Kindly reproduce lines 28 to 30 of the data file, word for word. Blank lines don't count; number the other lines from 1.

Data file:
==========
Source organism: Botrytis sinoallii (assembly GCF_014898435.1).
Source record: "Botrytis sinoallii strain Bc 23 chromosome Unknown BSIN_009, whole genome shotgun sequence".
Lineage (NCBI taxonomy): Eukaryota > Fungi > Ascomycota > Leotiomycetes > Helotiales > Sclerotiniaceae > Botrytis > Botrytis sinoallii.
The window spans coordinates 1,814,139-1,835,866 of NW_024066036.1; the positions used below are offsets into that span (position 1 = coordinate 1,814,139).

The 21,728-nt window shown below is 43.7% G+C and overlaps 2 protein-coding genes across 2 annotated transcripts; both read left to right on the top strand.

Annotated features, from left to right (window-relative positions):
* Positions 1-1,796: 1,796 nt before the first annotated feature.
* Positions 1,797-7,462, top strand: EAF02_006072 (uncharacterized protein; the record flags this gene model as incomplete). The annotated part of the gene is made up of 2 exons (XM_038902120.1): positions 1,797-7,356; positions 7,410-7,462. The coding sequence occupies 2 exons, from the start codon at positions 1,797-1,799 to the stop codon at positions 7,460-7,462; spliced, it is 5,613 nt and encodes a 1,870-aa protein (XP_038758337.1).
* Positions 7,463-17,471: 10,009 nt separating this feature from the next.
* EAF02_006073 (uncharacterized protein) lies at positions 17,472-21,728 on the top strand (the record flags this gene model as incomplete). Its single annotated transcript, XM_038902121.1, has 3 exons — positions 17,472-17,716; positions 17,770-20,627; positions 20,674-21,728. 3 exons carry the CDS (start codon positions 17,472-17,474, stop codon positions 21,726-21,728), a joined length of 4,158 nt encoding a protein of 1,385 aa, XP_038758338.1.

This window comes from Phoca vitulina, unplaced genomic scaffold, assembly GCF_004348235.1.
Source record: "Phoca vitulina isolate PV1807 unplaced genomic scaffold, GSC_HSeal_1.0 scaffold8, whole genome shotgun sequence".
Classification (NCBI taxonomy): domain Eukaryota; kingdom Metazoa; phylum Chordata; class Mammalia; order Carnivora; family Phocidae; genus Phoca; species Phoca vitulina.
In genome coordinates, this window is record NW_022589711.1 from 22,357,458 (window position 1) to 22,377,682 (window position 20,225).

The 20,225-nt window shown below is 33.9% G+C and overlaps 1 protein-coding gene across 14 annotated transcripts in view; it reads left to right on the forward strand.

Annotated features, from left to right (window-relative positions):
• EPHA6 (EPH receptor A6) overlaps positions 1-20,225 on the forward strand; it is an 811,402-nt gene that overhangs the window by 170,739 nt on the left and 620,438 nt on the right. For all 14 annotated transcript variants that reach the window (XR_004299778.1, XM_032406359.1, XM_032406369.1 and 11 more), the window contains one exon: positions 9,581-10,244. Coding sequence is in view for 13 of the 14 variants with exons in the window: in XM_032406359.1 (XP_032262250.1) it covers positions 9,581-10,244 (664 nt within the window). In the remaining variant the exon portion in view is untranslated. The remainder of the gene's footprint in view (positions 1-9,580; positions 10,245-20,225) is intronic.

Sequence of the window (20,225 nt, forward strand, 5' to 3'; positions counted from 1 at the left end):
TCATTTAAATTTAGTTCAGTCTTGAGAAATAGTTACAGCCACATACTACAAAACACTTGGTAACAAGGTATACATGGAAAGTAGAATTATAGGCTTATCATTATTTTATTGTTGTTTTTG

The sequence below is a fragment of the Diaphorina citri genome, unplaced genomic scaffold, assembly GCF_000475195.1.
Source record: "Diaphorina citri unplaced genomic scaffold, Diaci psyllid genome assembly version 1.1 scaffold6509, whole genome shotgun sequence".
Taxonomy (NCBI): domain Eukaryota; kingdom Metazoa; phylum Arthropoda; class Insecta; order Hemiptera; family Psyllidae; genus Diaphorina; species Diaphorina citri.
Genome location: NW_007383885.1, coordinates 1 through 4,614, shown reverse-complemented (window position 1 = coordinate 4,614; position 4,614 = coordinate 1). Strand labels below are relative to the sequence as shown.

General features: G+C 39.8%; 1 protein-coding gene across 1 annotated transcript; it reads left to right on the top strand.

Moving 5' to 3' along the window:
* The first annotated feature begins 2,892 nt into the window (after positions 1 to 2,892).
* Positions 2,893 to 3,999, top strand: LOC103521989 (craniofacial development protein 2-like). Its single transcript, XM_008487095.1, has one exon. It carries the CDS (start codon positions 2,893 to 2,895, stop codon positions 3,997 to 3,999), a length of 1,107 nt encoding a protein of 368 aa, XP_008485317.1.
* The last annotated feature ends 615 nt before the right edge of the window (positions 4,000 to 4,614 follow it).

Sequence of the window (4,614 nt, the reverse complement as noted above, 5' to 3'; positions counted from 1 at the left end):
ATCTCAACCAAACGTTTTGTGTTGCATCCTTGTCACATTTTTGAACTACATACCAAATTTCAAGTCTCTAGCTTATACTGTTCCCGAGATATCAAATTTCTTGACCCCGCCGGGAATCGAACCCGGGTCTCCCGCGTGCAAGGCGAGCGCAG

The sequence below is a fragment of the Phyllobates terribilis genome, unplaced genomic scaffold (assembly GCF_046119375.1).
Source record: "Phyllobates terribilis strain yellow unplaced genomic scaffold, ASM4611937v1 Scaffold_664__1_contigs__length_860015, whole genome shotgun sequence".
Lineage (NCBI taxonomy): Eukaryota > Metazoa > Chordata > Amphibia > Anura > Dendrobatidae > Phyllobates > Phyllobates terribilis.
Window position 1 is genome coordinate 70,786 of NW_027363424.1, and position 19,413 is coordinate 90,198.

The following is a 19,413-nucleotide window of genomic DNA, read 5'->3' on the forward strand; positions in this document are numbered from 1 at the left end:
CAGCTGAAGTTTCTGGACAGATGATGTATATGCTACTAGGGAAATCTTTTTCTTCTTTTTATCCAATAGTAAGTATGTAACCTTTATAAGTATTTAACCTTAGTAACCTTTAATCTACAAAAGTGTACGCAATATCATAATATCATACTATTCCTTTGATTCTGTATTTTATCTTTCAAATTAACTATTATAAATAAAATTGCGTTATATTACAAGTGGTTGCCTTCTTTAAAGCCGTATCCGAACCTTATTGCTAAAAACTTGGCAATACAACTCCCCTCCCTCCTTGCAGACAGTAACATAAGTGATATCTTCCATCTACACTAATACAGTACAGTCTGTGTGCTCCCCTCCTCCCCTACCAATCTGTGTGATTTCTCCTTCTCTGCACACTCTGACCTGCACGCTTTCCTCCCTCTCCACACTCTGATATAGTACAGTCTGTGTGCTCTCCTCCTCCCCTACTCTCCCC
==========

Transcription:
* The last annotated feature ends 615 nt before the right edge of the window (positions 4,000 to 4,614 follow it).

Sequence of the window (4,614 nt, the reverse complement as noted above, 5' to 3'; positions counted from 1 at the left end):
ATCTCAACCAAACGTTTTGTGTTGCATCCTTGTCACATTTTTGAACTACATACCAAATTTCAAGTCTCTAGCTTATACTGTTCCCGAGATATCAAATTTCTTGACCCCGCCGGGAATCGAACCCGGGTCTCCCGCGTGCAAGGCGAGCGCAG